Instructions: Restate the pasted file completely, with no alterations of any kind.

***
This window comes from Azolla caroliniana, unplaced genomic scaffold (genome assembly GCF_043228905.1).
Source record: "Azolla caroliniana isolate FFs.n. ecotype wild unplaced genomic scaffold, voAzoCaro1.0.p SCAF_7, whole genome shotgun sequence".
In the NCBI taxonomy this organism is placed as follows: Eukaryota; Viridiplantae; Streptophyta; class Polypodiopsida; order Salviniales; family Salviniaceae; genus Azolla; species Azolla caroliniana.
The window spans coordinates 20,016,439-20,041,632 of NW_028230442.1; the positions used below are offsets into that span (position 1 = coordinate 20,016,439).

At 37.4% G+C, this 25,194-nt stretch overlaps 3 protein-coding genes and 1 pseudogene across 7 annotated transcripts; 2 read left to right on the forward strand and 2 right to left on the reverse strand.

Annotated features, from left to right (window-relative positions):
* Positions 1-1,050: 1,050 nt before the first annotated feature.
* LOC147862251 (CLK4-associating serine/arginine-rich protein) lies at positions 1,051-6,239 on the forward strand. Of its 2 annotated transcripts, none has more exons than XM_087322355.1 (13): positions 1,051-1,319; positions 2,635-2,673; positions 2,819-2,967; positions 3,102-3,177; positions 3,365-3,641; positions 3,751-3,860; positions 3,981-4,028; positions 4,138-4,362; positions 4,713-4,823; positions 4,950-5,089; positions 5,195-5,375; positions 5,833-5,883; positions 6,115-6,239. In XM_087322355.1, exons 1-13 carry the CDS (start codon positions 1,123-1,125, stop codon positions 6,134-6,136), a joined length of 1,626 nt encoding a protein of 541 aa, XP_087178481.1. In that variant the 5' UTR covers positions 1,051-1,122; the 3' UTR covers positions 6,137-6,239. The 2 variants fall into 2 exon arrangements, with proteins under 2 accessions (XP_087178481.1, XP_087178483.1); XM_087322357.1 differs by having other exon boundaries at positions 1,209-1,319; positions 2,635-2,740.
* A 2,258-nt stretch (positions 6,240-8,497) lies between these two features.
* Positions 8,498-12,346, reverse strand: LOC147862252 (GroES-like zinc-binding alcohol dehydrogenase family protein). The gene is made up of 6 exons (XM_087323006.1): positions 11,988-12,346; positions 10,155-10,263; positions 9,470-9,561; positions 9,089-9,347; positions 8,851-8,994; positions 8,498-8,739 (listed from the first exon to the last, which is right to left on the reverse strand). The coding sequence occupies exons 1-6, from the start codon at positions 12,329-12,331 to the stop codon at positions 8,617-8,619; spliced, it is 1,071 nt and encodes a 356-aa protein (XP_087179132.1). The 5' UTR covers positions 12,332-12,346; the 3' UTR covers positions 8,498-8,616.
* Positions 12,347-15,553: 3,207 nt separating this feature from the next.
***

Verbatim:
This window comes from Azolla caroliniana, unplaced genomic scaffold (genome assembly GCF_043228905.1).
Source record: "Azolla caroliniana isolate FFs.n. ecotype wild unplaced genomic scaffold, voAzoCaro1.0.p SCAF_7, whole genome shotgun sequence".
In the NCBI taxonomy this organism is placed as follows: Eukaryota; Viridiplantae; Streptophyta; class Polypodiopsida; order Salviniales; family Salviniaceae; genus Azolla; species Azolla caroliniana.
The window spans coordinates 20,016,439-20,041,632 of NW_028230442.1; the positions used below are offsets into that span (position 1 = coordinate 20,016,439).

At 37.4% G+C, this 25,194-nt stretch overlaps 3 protein-coding genes and 1 pseudogene across 7 annotated transcripts; 2 read left to right on the forward strand and 2 right to left on the reverse strand.

Annotated features, from left to right (window-relative positions):
* Positions 1-1,050: 1,050 nt before the first annotated feature.
* LOC147862251 (CLK4-associating serine/arginine-rich protein) lies at positions 1,051-6,239 on the forward strand. Of its 2 annotated transcripts, none has more exons than XM_087322355.1 (13): positions 1,051-1,319; positions 2,635-2,673; positions 2,819-2,967; positions 3,102-3,177; positions 3,365-3,641; positions 3,751-3,860; positions 3,981-4,028; positions 4,138-4,362; positions 4,713-4,823; positions 4,950-5,089; positions 5,195-5,375; positions 5,833-5,883; positions 6,115-6,239. In XM_087322355.1, exons 1-13 carry the CDS (start codon positions 1,123-1,125, stop codon positions 6,134-6,136), a joined length of 1,626 nt encoding a protein of 541 aa, XP_087178481.1. In that variant the 5' UTR covers positions 1,051-1,122; the 3' UTR covers positions 6,137-6,239. The 2 variants fall into 2 exon arrangements, with proteins under 2 accessions (XP_087178481.1, XP_087178483.1); XM_087322357.1 differs by having other exon boundaries at positions 1,209-1,319; positions 2,635-2,740.
* A 2,258-nt stretch (positions 6,240-8,497) lies between these two features.
* Positions 8,498-12,346, reverse strand: LOC147862252 (GroES-like zinc-binding alcohol dehydrogenase family protein). The gene is made up of 6 exons (XM_087323006.1): positions 11,988-12,346; positions 10,155-10,263; positions 9,470-9,561; positions 9,089-9,347; positions 8,851-8,994; positions 8,498-8,739 (listed from the first exon to the last, which is right to left on the reverse strand). The coding sequence occupies exons 1-6, from the start codon at positions 12,329-12,331 to the stop codon at positions 8,617-8,619; spliced, it is 1,071 nt and encodes a 356-aa protein (XP_087179132.1). The 5' UTR covers positions 12,332-12,346; the 3' UTR covers positions 8,498-8,616.
* Positions 12,347-15,553: 3,207 nt separating this feature from the next.